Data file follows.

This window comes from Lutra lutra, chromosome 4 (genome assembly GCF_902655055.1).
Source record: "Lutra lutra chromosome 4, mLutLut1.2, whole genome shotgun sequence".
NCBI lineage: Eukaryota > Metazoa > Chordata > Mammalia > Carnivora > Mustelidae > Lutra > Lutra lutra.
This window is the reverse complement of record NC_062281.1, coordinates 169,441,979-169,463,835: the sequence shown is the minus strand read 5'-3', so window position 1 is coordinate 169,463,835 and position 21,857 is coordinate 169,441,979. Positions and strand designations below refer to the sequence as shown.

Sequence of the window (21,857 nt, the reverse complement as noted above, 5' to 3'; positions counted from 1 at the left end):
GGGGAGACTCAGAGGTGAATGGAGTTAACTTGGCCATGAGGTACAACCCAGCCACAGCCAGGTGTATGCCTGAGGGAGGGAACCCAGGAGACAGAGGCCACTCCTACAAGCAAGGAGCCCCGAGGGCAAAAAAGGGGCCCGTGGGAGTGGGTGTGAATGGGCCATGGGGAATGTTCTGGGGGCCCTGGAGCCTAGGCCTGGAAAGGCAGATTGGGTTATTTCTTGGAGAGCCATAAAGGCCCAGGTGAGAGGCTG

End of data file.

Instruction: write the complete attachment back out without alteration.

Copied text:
This window comes from Lutra lutra, chromosome 4 (genome assembly GCF_902655055.1).
Source record: "Lutra lutra chromosome 4, mLutLut1.2, whole genome shotgun sequence".
NCBI lineage: Eukaryota > Metazoa > Chordata > Mammalia > Carnivora > Mustelidae > Lutra > Lutra lutra.
This window is the reverse complement of record NC_062281.1, coordinates 169,441,979-169,463,835: the sequence shown is the minus strand read 5'-3', so window position 1 is coordinate 169,463,835 and position 21,857 is coordinate 169,441,979. Positions and strand designations below refer to the sequence as shown.

Sequence of the window (21,857 nt, the reverse complement as noted above, 5' to 3'; positions counted from 1 at the left end):
GGGGAGACTCAGAGGTGAATGGAGTTAACTTGGCCATGAGGTACAACCCAGCCACAGCCAGGTGTATGCCTGAGGGAGGGAACCCAGGAGACAGAGGCCACTCCTACAAGCAAGGAGCCCCGAGGGCAAAAAAGGGGCCCGTGGGAGTGGGTGTGAATGGGCCATGGGGAATGTTCTGGGGGCCCTGGAGCCTAGGCCTGGAAAGGCAGATTGGGTTATTTCTTGGAGAGCCATAAAGGCCCAGGTGAGAGGCTG